Data for other countries confirms the tendency for inequality to widen during recessions, though the picture is more mixed than the US experience – because it depends, in part, on the policy response. UK disparities, for example, widened sharply during the recessions of the 1980s and1990s, though Britain avoided a similar trend after the global financial crisis. While inequality has remained an important theme in the UK over the past decade, aggregate measures such as the Gini coefficient have been remarkably stable, with regional dispersion (especially between London and the rest of the country) taking over as the main area of controversy. Still, nothing we see in the historical data for OECD countries can compare to what has happened in 2020,where the “K” has widened more dramatically than in any previous global recession (chart on the left).
There are several explanations for the extreme widening in inequality that has taken place in 2020. First, it reflects the underlying cause of the downturn – the health crisis. Historical evidence shows pandemics usually hit the poorest members of society hardest. A recent paper by Furceri, Loungani, Ostry and Pizzuto (2020) analysed the impact of previous epidemics, which while on a smaller scale: (i) caused a marked increase in the Gini coefficient, (ii) raised the income shares of higher income-earners, and (iii) reduced the employment-to-population ratio for those with basic education compared to those with higher education. The chart on the right shows a summary of their findings, with the average pandemic causing a persistent increase in inequality. Five years later, the Gini coefficient was on average around 1.3% above its pre-pandemic trend, which is a significant shift for a statistical series that tends to evolve only slowly over time.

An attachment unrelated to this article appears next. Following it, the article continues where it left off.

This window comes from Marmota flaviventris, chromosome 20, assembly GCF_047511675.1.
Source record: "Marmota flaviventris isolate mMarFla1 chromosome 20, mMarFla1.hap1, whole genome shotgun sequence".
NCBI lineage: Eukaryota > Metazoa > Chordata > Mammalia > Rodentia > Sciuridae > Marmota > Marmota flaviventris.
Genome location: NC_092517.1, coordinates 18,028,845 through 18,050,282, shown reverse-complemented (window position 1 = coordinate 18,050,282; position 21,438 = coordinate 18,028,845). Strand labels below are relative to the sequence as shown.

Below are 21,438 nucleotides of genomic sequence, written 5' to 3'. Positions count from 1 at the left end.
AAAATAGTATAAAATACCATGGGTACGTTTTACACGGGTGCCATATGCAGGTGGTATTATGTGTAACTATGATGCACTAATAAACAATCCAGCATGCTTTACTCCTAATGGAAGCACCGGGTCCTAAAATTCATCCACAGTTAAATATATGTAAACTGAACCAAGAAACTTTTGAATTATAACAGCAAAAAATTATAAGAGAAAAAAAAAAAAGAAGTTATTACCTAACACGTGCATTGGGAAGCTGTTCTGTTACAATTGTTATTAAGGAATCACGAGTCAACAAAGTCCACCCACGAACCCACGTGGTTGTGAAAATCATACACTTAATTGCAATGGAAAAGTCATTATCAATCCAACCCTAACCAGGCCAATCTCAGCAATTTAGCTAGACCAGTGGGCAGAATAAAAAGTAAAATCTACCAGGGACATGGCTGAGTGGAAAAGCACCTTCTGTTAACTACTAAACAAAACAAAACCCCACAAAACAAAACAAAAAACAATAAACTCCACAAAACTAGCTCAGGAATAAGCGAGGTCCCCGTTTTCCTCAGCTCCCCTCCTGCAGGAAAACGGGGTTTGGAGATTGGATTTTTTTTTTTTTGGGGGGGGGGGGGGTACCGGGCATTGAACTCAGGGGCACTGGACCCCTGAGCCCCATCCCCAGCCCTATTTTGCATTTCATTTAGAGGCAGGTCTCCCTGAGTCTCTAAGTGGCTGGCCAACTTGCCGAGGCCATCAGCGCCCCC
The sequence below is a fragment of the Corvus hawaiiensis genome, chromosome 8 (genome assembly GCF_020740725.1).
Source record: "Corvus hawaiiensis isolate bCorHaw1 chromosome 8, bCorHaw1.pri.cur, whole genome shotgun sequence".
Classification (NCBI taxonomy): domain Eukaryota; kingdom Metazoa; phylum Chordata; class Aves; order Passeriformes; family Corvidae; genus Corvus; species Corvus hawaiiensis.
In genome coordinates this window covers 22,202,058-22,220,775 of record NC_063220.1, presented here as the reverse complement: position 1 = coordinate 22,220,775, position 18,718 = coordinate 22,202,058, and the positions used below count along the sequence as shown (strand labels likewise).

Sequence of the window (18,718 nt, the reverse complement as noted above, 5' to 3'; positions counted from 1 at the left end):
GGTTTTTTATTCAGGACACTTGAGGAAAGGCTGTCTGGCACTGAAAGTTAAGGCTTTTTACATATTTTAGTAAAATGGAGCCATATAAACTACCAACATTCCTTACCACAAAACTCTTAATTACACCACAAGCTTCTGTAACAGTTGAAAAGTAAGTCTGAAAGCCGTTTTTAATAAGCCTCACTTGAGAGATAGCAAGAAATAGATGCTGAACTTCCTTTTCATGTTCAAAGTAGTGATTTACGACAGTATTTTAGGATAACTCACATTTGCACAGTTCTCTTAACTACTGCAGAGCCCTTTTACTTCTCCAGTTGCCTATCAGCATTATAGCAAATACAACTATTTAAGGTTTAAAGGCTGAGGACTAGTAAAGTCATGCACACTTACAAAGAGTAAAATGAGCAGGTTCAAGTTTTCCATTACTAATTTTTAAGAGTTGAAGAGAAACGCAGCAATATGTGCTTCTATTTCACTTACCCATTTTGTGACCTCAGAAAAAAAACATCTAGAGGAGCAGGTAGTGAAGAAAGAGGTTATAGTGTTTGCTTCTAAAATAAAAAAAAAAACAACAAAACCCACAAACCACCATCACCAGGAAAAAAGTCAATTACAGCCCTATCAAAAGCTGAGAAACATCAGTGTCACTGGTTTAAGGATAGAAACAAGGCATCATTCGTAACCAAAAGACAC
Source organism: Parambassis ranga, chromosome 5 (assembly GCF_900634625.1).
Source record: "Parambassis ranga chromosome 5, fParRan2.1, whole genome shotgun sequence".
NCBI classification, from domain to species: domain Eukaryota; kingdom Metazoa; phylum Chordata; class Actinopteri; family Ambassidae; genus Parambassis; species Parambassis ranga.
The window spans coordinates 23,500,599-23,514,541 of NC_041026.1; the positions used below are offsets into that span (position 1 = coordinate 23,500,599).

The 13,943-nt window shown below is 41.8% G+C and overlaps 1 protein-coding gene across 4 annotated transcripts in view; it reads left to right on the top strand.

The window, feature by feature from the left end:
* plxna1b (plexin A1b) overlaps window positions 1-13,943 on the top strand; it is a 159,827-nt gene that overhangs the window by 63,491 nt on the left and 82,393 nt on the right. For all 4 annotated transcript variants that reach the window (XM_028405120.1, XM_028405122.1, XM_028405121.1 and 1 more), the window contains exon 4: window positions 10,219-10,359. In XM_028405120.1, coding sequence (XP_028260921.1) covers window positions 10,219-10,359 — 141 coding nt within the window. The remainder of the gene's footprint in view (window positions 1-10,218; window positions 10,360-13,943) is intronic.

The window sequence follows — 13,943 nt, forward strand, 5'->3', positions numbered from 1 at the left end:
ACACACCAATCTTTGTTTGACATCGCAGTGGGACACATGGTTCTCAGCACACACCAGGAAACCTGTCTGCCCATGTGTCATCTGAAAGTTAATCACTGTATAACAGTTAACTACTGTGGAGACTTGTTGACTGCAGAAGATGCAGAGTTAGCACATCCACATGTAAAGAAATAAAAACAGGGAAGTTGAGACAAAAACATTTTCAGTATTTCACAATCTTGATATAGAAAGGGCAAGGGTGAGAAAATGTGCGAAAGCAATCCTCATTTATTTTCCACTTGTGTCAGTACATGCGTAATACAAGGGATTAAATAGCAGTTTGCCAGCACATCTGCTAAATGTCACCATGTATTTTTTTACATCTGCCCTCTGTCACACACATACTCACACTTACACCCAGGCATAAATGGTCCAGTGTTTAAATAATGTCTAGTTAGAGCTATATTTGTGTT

The behaviour of the stock market is another reason the COVID-19 downturn has had wider distributional effects than previous recessions, especially in the United States. Stock-market wealth is particularly concentrated in the top 10%. The resilience of the stock market has widened wealth inequalities, especially compared to the typical recession in which equity values usually suffer a substantial decline. Note also that equity wealth is more unevenly distributed than housing wealth. This is important in the context of “wealth effects” because it means the recent resilience of household balance sheets is less likely to support consumption, providing a limited boost to the economy (so no “trickle down”).